Standard & Poor claims that the government prosecuted the company for fraud in retaliation for downgrading US government debt in a recent legal filing, reports Edvard Pettersson at Bloomberg Businessweek. The court statement alleges that then-US Treasury Secretary Timothy Geithner warned McGraw Hill Financial Inc (NYSE:MHFI) that there would be some sort of blowback if the ratings agency went ahead with the downgrade (McGraw Hill owns S&P).

S&P 500

McGraw Hill Financial Inc (NYSE:MHFI) says the conversation took place on August 8, 2011, shortly before it downgraded US debt from AAA, the highest possible grade, to AA+, and that Geithner specifically told him there would be a governmental response to any downgrade.

Last year the Justice Department sought $5 billion in civil penalties, accusing S&P of giving risky assets such as mortgage-backed securities higher credit ratings than they deserved to win business from investment banks (which needed the high ratings to keep moving their investment products) and then lying about the conflict of interest after the fact.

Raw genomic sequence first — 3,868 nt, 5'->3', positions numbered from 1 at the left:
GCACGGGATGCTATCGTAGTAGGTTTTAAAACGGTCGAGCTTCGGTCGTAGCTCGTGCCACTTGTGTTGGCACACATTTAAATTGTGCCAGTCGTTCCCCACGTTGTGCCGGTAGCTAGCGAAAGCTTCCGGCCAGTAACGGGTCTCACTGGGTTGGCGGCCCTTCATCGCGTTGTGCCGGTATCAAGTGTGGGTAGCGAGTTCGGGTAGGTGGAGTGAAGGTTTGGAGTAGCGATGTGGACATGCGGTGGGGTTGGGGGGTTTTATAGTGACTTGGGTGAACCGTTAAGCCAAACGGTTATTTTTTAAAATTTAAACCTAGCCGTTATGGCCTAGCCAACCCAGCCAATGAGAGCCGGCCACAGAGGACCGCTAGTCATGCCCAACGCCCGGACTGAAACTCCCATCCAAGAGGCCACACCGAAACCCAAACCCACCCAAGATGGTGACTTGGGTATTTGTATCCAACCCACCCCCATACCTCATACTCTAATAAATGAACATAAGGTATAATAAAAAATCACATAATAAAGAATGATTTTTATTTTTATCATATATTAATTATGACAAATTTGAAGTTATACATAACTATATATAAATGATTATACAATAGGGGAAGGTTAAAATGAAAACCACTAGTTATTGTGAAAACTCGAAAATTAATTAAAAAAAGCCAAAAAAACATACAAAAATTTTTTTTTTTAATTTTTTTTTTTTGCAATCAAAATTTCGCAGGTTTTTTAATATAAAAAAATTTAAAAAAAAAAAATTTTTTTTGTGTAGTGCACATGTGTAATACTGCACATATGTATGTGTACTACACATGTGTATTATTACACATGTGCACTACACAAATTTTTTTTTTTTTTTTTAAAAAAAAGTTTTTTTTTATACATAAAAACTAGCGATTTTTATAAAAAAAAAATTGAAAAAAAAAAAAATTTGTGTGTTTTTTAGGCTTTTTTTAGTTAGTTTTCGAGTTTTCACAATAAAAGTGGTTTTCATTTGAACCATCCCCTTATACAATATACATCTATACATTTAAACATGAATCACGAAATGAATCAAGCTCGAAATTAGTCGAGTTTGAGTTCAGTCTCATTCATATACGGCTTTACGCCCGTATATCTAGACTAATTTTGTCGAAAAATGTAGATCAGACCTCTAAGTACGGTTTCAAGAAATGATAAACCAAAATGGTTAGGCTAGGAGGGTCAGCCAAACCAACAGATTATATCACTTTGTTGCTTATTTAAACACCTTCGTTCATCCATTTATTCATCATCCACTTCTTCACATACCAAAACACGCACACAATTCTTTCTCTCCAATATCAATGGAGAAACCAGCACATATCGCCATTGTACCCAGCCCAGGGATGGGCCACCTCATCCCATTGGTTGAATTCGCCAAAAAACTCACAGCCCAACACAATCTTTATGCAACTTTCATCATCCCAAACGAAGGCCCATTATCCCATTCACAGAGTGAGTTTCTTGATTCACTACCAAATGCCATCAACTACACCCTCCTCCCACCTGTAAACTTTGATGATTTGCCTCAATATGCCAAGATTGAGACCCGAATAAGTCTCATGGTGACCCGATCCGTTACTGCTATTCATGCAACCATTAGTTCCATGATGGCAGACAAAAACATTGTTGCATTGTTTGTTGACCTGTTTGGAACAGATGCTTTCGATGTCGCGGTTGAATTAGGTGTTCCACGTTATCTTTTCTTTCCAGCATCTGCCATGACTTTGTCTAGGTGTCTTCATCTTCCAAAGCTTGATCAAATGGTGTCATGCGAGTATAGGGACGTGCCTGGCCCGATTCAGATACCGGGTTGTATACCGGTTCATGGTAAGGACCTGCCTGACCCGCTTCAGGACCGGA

Case increases McGraw Hill litigation risk

In its recent filing, S&P is trying to force the government to release documents which it claims will prove that the Justice Department charges were politically motivated. S&P intends to use these documents as part of its ‘retaliation defense’ in the trial with Justice. That case is still winding itself through the California court system, and isn’t expected to hit trial anytime soon. Investors holding stock in McGraw Hill Financial Inc (NYSE:MHFI) have to take a fair amount of litigation risk into account (especially since a guilty verdict could lead to more lawsuits from other corners), but it’s unlikely that anything will unfold quickly.

S&P’s $2 trillion error

S&P was the only ratings agency to downgrade US debt, and that was only after it acknowledged making a $2 trillion error in its calculations. S&P claimed at the time that if the federal government had managed to cut projected deficits by $4 trillion instead of $2 trillion it wouldn’t have been forced to downgrade US debt. When it turned out that the US had in fact cut projected deficits by this amount, S&P ignored its own findings and proceeded with the downgrade. Debt markets (eg credit default swaps) more or less ignored S&P’s move.